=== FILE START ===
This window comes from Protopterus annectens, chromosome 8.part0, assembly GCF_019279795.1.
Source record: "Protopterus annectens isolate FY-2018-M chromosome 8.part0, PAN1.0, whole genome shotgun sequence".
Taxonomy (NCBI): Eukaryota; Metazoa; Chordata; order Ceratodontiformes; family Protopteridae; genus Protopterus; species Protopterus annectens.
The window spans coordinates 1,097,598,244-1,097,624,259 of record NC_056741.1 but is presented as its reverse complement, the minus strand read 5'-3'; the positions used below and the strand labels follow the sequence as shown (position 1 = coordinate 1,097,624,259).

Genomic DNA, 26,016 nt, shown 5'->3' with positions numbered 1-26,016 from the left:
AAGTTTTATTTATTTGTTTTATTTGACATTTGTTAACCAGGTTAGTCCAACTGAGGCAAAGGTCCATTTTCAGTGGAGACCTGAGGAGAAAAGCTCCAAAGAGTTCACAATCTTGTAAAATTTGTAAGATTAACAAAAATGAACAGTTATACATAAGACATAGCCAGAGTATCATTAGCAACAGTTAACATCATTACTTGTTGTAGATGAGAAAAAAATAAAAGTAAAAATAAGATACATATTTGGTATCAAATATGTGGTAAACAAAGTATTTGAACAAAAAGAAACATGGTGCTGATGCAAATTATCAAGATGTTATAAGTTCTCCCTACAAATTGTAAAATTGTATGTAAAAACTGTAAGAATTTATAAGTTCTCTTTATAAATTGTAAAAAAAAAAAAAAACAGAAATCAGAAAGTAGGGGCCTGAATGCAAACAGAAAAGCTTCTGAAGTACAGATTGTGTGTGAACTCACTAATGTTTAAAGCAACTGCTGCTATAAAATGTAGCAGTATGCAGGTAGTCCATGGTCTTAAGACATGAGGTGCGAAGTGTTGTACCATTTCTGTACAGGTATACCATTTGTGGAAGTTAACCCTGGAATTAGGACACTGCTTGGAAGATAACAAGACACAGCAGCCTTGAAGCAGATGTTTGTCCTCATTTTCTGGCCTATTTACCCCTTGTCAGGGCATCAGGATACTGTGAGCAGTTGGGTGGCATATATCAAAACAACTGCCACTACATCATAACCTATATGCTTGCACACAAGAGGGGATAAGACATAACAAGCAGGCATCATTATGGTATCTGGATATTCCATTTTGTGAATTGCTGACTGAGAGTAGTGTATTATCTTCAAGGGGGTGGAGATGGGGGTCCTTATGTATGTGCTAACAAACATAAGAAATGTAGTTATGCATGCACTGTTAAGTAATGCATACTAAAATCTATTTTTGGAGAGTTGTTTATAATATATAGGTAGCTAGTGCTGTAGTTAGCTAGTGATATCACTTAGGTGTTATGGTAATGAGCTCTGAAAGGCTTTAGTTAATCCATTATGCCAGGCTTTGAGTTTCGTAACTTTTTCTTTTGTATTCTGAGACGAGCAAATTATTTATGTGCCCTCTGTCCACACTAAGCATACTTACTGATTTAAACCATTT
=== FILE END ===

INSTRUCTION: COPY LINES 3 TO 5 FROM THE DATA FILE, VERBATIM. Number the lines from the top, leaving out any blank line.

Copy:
Taxonomy (NCBI): Eukaryota; Metazoa; Chordata; order Ceratodontiformes; family Protopteridae; genus Protopterus; species Protopterus annectens.
The window spans coordinates 1,097,598,244-1,097,624,259 of record NC_056741.1 but is presented as its reverse complement, the minus strand read 5'-3'; the positions used below and the strand labels follow the sequence as shown (position 1 = coordinate 1,097,624,259).

Genomic DNA, 26,016 nt, shown 5'->3' with positions numbered 1-26,016 from the left: